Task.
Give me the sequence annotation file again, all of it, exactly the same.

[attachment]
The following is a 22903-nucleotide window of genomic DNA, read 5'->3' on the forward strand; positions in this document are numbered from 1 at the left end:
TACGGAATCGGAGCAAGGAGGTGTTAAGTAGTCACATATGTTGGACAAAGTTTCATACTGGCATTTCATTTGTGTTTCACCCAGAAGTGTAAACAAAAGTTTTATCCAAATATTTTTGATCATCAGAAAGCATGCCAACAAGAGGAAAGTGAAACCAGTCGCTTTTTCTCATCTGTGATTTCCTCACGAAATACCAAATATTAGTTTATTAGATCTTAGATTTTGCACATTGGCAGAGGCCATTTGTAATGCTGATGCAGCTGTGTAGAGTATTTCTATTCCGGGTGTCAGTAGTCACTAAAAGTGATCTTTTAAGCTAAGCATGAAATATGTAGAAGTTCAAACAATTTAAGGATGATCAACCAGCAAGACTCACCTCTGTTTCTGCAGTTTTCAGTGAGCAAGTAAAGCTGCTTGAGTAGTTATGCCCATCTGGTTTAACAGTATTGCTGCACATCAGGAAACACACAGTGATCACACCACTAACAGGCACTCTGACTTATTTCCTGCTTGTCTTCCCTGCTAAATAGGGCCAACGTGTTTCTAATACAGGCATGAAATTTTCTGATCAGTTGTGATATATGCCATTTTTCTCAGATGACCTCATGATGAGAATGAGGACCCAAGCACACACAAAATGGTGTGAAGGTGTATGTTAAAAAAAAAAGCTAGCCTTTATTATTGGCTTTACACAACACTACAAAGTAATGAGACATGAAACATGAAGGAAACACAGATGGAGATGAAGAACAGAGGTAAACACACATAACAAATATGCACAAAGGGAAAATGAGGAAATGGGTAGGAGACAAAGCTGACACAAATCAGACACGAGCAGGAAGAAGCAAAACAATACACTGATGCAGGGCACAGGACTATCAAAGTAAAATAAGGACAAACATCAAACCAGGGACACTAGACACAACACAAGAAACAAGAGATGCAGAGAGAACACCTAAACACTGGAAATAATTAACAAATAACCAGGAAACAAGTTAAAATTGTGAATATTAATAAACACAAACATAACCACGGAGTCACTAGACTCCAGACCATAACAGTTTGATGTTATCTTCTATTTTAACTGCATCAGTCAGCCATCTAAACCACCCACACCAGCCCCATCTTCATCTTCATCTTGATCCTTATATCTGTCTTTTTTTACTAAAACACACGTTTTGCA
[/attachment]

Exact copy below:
The following is a 22903-nucleotide window of genomic DNA, read 5'->3' on the forward strand; positions in this document are numbered from 1 at the left end:
TACGGAATCGGAGCAAGGAGGTGTTAAGTAGTCACATATGTTGGACAAAGTTTCATACTGGCATTTCATTTGTGTTTCACCCAGAAGTGTAAACAAAAGTTTTATCCAAATATTTTTGATCATCAGAAAGCATGCCAACAAGAGGAAAGTGAAACCAGTCGCTTTTTCTCATCTGTGATTTCCTCACGAAATACCAAATATTAGTTTATTAGATCTTAGATTTTGCACATTGGCAGAGGCCATTTGTAATGCTGATGCAGCTGTGTAGAGTATTTCTATTCCGGGTGTCAGTAGTCACTAAAAGTGATCTTTTAAGCTAAGCATGAAATATGTAGAAGTTCAAACAATTTAAGGATGATCAACCAGCAAGACTCACCTCTGTTTCTGCAGTTTTCAGTGAGCAAGTAAAGCTGCTTGAGTAGTTATGCCCATCTGGTTTAACAGTATTGCTGCACATCAGGAAACACACAGTGATCACACCACTAACAGGCACTCTGACTTATTTCCTGCTTGTCTTCCCTGCTAAATAGGGCCAACGTGTTTCTAATACAGGCATGAAATTTTCTGATCAGTTGTGATATATGCCATTTTTCTCAGATGACCTCATGATGAGAATGAGGACCCAAGCACACACAAAATGGTGTGAAGGTGTATGTTAAAAAAAAAAGCTAGCCTTTATTATTGGCTTTACACAACACTACAAAGTAATGAGACATGAAACATGAAGGAAACACAGATGGAGATGAAGAACAGAGGTAAACACACATAACAAATATGCACAAAGGGAAAATGAGGAAATGGGTAGGAGACAAAGCTGACACAAATCAGACACGAGCAGGAAGAAGCAAAACAATACACTGATGCAGGGCACAGGACTATCAAAGTAAAATAAGGACAAACATCAAACCAGGGACACTAGACACAACACAAGAAACAAGAGATGCAGAGAGAACACCTAAACACTGGAAATAATTAACAAATAACCAGGAAACAAGTTAAAATTGTGAATATTAATAAACACAAACATAACCACGGAGTCACTAGACTCCAGACCATAACAGTTTGATGTTATCTTCTATTTTAACTGCATCAGTCAGCCATCTAAACCACCCACACCAGCCCCATCTTCATCTTCATCTTGATCCTTATATCTGTCTTTTTTTACTAAAACACACGTTTTGCA